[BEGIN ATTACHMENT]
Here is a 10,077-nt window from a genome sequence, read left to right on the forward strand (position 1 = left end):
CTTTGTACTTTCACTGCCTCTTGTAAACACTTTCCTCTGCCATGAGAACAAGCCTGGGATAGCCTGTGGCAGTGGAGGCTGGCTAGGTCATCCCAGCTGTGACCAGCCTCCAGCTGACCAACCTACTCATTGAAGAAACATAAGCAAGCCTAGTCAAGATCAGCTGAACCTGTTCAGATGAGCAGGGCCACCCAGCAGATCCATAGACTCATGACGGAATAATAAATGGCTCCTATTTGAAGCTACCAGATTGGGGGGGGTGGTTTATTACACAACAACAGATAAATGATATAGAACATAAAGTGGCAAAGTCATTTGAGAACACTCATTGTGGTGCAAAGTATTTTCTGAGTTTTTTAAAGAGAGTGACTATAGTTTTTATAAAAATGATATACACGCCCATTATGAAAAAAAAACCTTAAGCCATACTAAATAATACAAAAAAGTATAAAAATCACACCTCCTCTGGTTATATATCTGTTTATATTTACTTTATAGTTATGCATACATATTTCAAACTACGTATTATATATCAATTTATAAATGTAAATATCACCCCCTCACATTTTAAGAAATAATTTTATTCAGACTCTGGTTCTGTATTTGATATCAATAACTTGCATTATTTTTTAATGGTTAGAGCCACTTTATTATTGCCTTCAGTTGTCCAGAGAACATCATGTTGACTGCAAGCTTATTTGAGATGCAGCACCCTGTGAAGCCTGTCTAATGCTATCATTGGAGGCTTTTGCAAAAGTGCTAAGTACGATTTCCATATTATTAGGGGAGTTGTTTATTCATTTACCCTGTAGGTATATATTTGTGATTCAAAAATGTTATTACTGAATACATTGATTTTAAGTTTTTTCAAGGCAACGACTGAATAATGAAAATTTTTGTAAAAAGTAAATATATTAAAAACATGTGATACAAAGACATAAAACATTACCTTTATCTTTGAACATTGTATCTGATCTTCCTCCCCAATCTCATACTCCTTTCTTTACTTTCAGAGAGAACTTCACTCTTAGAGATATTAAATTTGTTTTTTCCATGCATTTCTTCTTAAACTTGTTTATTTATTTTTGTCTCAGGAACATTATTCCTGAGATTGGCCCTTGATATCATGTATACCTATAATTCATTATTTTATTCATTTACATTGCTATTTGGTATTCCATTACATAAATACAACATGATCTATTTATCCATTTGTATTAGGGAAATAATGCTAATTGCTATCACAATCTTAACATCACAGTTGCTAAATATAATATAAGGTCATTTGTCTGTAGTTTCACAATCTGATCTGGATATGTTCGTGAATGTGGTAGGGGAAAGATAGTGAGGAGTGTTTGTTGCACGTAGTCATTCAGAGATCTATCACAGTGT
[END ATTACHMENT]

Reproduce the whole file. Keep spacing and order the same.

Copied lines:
Here is a 10,077-nt window from a genome sequence, read left to right on the forward strand (position 1 = left end):
CTTTGTACTTTCACTGCCTCTTGTAAACACTTTCCTCTGCCATGAGAACAAGCCTGGGATAGCCTGTGGCAGTGGAGGCTGGCTAGGTCATCCCAGCTGTGACCAGCCTCCAGCTGACCAACCTACTCATTGAAGAAACATAAGCAAGCCTAGTCAAGATCAGCTGAACCTGTTCAGATGAGCAGGGCCACCCAGCAGATCCATAGACTCATGACGGAATAATAAATGGCTCCTATTTGAAGCTACCAGATTGGGGGGGGTGGTTTATTACACAACAACAGATAAATGATATAGAACATAAAGTGGCAAAGTCATTTGAGAACACTCATTGTGGTGCAAAGTATTTTCTGAGTTTTTTAAAGAGAGTGACTATAGTTTTTATAAAAATGATATACACGCCCATTATGAAAAAAAAACCTTAAGCCATACTAAATAATACAAAAAAGTATAAAAATCACACCTCCTCTGGTTATATATCTGTTTATATTTACTTTATAGTTATGCATACATATTTCAAACTACGTATTATATATCAATTTATAAATGTAAATATCACCCCCTCACATTTTAAGAAATAATTTTATTCAGACTCTGGTTCTGTATTTGATATCAATAACTTGCATTATTTTTTAATGGTTAGAGCCACTTTATTATTGCCTTCAGTTGTCCAGAGAACATCATGTTGACTGCAAGCTTATTTGAGATGCAGCACCCTGTGAAGCCTGTCTAATGCTATCATTGGAGGCTTTTGCAAAAGTGCTAAGTACGATTTCCATATTATTAGGGGAGTTGTTTATTCATTTACCCTGTAGGTATATATTTGTGATTCAAAAATGTTATTACTGAATACATTGATTTTAAGTTTTTTCAAGGCAACGACTGAATAATGAAAATTTTTGTAAAAAGTAAATATATTAAAAACATGTGATACAAAGACATAAAACATTACCTTTATCTTTGAACATTGTATCTGATCTTCCTCCCCAATCTCATACTCCTTTCTTTACTTTCAGAGAGAACTTCACTCTTAGAGATATTAAATTTGTTTTTTCCATGCATTTCTTCTTAAACTTGTTTATTTATTTTTGTCTCAGGAACATTATTCCTGAGATTGGCCCTTGATATCATGTATACCTATAATTCATTATTTTATTCATTTACATTGCTATTTGGTATTCCATTACATAAATACAACATGATCTATTTATCCATTTGTATTAGGGAAATAATGCTAATTGCTATCACAATCTTAACATCACAGTTGCTAAATATAATATAAGGTCATTTGTCTGTAGTTTCACAATCTGATCTGGATATGTTCGTGAATGTGGTAGGGGAAAGATAGTGAGGAGTGTTTGTTGCACGTAGTCATTCAGAGATCTATCACAGTGT